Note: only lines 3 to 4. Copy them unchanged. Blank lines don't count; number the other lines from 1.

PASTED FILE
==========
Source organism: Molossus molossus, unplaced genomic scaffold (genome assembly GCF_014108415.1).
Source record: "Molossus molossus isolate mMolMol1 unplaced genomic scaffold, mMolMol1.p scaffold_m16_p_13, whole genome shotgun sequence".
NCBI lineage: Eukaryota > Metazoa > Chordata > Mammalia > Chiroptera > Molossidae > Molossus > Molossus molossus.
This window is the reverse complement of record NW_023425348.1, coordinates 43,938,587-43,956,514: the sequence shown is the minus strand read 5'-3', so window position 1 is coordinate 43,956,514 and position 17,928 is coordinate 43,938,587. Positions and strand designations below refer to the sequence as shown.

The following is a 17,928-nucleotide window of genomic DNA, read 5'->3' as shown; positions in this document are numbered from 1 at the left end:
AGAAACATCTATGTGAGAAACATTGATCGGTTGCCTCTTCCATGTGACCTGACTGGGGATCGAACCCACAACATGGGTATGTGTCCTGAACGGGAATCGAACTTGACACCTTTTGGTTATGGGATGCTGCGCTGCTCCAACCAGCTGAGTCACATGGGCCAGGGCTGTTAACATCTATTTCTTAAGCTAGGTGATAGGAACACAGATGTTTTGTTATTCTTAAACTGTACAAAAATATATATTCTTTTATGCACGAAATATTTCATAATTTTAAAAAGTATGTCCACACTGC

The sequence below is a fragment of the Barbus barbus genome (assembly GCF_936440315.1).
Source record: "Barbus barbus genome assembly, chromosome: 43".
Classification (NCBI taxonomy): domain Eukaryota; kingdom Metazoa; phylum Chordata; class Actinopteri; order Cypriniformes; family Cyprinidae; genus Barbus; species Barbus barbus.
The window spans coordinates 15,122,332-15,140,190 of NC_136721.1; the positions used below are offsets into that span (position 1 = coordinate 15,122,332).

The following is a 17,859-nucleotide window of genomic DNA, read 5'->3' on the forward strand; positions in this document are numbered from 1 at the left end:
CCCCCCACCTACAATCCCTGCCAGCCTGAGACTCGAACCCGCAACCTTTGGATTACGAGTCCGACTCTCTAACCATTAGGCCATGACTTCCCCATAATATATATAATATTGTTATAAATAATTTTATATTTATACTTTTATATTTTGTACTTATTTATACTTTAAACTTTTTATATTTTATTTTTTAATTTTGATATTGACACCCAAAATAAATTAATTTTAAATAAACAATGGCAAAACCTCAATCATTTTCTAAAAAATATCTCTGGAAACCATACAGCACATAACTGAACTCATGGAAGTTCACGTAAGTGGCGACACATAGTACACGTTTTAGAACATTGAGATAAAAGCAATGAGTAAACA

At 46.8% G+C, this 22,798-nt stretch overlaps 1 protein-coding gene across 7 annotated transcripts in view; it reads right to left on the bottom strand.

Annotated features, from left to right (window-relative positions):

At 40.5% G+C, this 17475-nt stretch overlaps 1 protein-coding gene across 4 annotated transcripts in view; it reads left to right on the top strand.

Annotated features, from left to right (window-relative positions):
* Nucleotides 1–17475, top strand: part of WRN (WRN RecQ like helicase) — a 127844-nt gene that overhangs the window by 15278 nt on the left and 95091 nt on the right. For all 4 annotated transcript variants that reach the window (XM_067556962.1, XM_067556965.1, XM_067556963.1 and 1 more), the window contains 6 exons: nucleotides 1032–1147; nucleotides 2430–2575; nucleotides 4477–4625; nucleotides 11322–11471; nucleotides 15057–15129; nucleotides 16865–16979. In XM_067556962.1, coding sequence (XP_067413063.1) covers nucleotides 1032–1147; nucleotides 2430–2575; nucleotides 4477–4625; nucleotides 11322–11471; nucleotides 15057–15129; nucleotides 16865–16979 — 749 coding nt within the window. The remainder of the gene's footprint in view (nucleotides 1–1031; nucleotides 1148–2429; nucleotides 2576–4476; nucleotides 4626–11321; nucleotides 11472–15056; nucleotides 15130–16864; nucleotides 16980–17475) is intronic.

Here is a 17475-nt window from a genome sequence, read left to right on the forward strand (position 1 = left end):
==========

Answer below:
NCBI lineage: Eukaryota > Metazoa > Chordata > Mammalia > Chiroptera > Molossidae > Molossus > Molossus molossus.
This window is the reverse complement of record NW_023425348.1, coordinates 43,938,587-43,956,514: the sequence shown is the minus strand read 5'-3', so window position 1 is coordinate 43,956,514 and position 17,928 is coordinate 43,938,587. Positions and strand designations below refer to the sequence as shown.